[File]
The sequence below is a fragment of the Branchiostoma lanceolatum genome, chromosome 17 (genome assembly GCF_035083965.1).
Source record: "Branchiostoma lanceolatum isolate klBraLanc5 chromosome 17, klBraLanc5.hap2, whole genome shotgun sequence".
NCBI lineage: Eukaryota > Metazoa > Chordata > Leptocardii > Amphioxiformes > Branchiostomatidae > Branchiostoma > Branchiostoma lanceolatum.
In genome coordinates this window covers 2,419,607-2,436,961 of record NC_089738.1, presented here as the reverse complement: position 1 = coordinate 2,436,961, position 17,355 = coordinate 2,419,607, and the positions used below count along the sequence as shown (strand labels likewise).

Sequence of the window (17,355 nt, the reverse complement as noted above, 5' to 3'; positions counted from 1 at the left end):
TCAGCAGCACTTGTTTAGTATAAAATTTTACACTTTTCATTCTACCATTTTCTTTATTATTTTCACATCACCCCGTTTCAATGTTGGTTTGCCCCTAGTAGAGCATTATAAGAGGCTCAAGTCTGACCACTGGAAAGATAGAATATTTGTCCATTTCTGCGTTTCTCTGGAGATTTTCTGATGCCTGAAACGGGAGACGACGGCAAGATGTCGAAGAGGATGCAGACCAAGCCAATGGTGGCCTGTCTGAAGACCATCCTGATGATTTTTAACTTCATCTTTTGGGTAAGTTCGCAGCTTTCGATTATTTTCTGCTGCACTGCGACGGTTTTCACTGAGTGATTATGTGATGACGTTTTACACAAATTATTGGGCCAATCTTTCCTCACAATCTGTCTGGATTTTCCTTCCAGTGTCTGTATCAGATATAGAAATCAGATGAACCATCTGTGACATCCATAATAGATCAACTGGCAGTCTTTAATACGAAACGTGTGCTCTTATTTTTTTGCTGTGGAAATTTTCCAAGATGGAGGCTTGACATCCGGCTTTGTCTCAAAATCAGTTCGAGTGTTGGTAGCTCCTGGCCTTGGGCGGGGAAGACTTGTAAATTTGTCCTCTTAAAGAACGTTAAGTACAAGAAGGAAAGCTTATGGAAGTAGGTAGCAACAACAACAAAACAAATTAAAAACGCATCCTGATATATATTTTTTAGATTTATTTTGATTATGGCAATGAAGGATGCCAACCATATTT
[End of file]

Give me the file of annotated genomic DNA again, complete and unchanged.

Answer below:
The sequence below is a fragment of the Branchiostoma lanceolatum genome, chromosome 17 (genome assembly GCF_035083965.1).
Source record: "Branchiostoma lanceolatum isolate klBraLanc5 chromosome 17, klBraLanc5.hap2, whole genome shotgun sequence".
NCBI lineage: Eukaryota > Metazoa > Chordata > Leptocardii > Amphioxiformes > Branchiostomatidae > Branchiostoma > Branchiostoma lanceolatum.
In genome coordinates this window covers 2,419,607-2,436,961 of record NC_089738.1, presented here as the reverse complement: position 1 = coordinate 2,436,961, position 17,355 = coordinate 2,419,607, and the positions used below count along the sequence as shown (strand labels likewise).

Sequence of the window (17,355 nt, the reverse complement as noted above, 5' to 3'; positions counted from 1 at the left end):
TCAGCAGCACTTGTTTAGTATAAAATTTTACACTTTTCATTCTACCATTTTCTTTATTATTTTCACATCACCCCGTTTCAATGTTGGTTTGCCCCTAGTAGAGCATTATAAGAGGCTCAAGTCTGACCACTGGAAAGATAGAATATTTGTCCATTTCTGCGTTTCTCTGGAGATTTTCTGATGCCTGAAACGGGAGACGACGGCAAGATGTCGAAGAGGATGCAGACCAAGCCAATGGTGGCCTGTCTGAAGACCATCCTGATGATTTTTAACTTCATCTTTTGGGTAAGTTCGCAGCTTTCGATTATTTTCTGCTGCACTGCGACGGTTTTCACTGAGTGATTATGTGATGACGTTTTACACAAATTATTGGGCCAATCTTTCCTCACAATCTGTCTGGATTTTCCTTCCAGTGTCTGTATCAGATATAGAAATCAGATGAACCATCTGTGACATCCATAATAGATCAACTGGCAGTCTTTAATACGAAACGTGTGCTCTTATTTTTTTGCTGTGGAAATTTTCCAAGATGGAGGCTTGACATCCGGCTTTGTCTCAAAATCAGTTCGAGTGTTGGTAGCTCCTGGCCTTGGGCGGGGAAGACTTGTAAATTTGTCCTCTTAAAGAACGTTAAGTACAAGAAGGAAAGCTTATGGAAGTAGGTAGCAACAACAACAAAACAAATTAAAAACGCATCCTGATATATATTTTTTAGATTTATTTTGATTATGGCAATGAAGGATGCCAACCATATTT